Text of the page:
On September 17 we will launch a campaign to amplify ongoing protests against the privatization of our colleges and universities. Our latest debt buy is also an opportunity to promote the common-sense solutions that are being ignored by elected officials from, such as making all 2- and 4-year public colleges tuition free.
We encourage students around the country to join us on the week of September 17 by holding a rally or a debt assembly on your campus. You can learn more about how to host an assembly here. You can also read about a debt assembly held earlier this year by students at Southern Illinois University here.
As always, to our friends and families, we owe you everything. To the financial establishment of the world, we owe you nothing.
What Is A Debt Assembly?
A debt assembly is when a group of people of any size gather in a public place to talk about how debt is affecting their lives and communities. Debt assemblies can feature personal stories as well as presentations by invited speakers. Sometimes they are followed by actions such as marches. Watch a debt assembly that took place in NYC here and in Philadelphia here.
Why Host A Debt Assembly?
Publicly discussing debt allows attendees to shed the shame of being in debt and connect with people in the same situation. It is a first step in towards discussing the political function of an indebted public, and strategize about how you can change the situation through collective action.
Who Can Host A Debt Assembly?
Who Can Attend A Debt Assembly?
Anyone, debtors and non-debtors.
Debt assemblies are typically held in public places, such as parks or town squares. You should choose a location that is visible (one of the goals of a debt assembly is to engage people who might be passing by) but is quiet enough so people can hear each other. It may be necessary to use the human mic if there are a lot of people at your assembly. See the human mic in action here.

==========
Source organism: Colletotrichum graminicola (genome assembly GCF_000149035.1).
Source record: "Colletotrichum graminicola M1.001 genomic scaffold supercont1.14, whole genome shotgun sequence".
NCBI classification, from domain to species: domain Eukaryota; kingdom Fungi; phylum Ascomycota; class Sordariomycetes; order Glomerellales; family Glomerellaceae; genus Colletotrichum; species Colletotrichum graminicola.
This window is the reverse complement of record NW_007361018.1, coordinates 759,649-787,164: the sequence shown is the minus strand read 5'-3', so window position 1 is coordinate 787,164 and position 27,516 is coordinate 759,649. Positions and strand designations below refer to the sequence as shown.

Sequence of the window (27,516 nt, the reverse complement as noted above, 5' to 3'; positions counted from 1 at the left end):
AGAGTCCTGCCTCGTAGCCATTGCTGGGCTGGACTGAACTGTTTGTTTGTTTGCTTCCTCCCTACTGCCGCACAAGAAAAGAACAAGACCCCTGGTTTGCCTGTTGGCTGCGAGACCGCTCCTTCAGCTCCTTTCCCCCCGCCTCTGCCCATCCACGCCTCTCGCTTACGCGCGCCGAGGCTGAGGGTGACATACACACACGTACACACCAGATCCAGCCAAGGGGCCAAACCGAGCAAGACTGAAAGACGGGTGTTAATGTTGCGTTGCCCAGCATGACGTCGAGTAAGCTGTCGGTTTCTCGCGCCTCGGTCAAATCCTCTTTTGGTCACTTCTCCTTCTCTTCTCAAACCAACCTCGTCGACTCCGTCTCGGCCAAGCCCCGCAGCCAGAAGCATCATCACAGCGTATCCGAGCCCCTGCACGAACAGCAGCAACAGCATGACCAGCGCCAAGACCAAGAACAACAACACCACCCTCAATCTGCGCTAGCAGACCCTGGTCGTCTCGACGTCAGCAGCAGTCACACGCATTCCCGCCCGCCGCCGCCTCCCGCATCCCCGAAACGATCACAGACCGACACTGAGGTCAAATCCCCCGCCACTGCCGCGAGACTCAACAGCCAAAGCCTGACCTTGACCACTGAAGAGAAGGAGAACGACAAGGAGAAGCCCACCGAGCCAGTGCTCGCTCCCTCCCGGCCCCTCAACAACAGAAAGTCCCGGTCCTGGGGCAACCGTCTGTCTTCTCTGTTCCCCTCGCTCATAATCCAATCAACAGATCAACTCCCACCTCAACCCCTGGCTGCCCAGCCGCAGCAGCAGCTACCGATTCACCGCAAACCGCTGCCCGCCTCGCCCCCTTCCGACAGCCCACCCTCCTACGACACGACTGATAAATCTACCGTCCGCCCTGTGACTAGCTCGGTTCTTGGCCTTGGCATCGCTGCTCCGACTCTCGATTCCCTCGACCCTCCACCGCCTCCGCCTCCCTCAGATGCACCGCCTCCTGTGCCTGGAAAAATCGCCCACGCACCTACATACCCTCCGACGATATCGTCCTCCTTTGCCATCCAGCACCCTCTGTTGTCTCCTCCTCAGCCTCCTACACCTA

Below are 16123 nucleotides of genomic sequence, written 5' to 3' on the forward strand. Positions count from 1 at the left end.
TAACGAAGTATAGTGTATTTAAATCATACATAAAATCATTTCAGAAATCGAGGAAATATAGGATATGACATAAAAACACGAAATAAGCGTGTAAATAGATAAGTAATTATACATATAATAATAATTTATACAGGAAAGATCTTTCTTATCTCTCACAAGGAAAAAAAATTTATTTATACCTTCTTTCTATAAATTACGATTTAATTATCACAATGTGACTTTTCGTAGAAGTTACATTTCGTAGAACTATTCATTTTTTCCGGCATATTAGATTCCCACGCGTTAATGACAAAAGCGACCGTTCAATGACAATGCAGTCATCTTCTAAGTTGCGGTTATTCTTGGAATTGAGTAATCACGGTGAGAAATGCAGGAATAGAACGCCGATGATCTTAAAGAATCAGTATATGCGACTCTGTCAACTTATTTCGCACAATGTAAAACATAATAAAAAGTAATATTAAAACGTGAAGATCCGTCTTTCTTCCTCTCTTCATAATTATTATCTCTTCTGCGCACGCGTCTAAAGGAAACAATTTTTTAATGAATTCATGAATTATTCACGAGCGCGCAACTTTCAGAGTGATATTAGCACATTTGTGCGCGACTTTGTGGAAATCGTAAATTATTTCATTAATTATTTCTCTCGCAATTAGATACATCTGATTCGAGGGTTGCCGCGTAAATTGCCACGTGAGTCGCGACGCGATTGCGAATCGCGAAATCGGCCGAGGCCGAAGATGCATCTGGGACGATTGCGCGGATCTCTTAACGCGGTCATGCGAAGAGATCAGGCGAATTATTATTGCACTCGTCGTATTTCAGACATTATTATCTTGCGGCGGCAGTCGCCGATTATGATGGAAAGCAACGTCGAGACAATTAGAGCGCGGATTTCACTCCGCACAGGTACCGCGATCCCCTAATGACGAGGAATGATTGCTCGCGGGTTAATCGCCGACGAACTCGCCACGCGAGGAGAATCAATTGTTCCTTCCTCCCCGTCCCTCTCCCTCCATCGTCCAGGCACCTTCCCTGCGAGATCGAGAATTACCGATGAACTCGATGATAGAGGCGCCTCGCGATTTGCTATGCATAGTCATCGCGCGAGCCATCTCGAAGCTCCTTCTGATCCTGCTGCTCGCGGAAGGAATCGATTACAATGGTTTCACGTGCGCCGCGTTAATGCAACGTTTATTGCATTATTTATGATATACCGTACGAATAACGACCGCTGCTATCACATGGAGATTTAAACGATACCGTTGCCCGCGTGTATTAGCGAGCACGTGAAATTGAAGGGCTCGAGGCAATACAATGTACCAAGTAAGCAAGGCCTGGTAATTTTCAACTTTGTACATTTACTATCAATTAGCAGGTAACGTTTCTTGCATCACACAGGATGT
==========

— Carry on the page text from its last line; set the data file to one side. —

Plan Your Assembly
Invite your friends, colleagues, and neighbors! Tell them that they are invited to come and talk about debt and its impact on their lives in a supportive environment. Make sure to emphasize that it is perfectly acceptable to attend a debt assembly without speaking. Some people may want to listen to others’ stories before they tell their own, some may never want to speak, and others may not have personal debt at all. Attendance and participation are completely voluntary; no one should ever be pressured to speak out at an assembly.
Make signs and posters that can be held aloft by participants during the assembly or placed on the ground around the gathering. This is to alert people in the area about what is happening and make them feel welcome if they want to join. Examples:
“Join Our Debt Assembly!” Or “Tell Us Your Debt Story!”
Promote Your Assembly
Once you have a location and a day/time for your assembly, publicize it widely through word-of-mouth and social media like Facebook. Create a Facebook event page and invite all your friends to attend the assembly. In turn, some of them may invite their friends. In no time, an assembly that you planned with one or two other people can grow into a larger gathering with a big public presence.
Twitter is also a great way to get the word out about your assembly. Post a message about your assembly (perhaps with a link to the FB event page) on Twitter and tag any relevant people or organizations. If there are local Occupy groups or community organizations that may be interested in your assembly, include their @ handle in your Twitter messages. Use hashtags in your tweets to start conversations about debt. Tags like #[yourtown]debtassembly may encourage people in your community to start talking about debt and check out your assembly.
During The Assembly
Find someone to facilitate the debt assembly. The goal of facilitation is to make sure that everyone feels heard, respected, and supported. A facilitator is less a leader than someone who has been tasked with ensuring that the assembly progresses as planned with respect and compassion for all. The direct democracy method used by Occupy Wall Street is a good model. Watch a video about how to facilitate any assembly here.
If you plan to take video or audio at the assembly, ask attendees if they agree to have their image or voice recorded. If anyone says they don’t want their presence at the assembly recorded, facilitators and media people must respect that.
At the end of the assembly, once it is clear that everyone who wants to speak has had the opportunity to do so, ask if people would like to plan a follow-up assembly. If attendees agree, plan a second assembly right then, or task someone with carrying out the planning for the next gathering.
After the Assembly
Write a blog about the assembly or post Facebook or Twitter messages about what happened and what was said at your assembly. It is important not to use attendees names in anything you write or report about the assembly.
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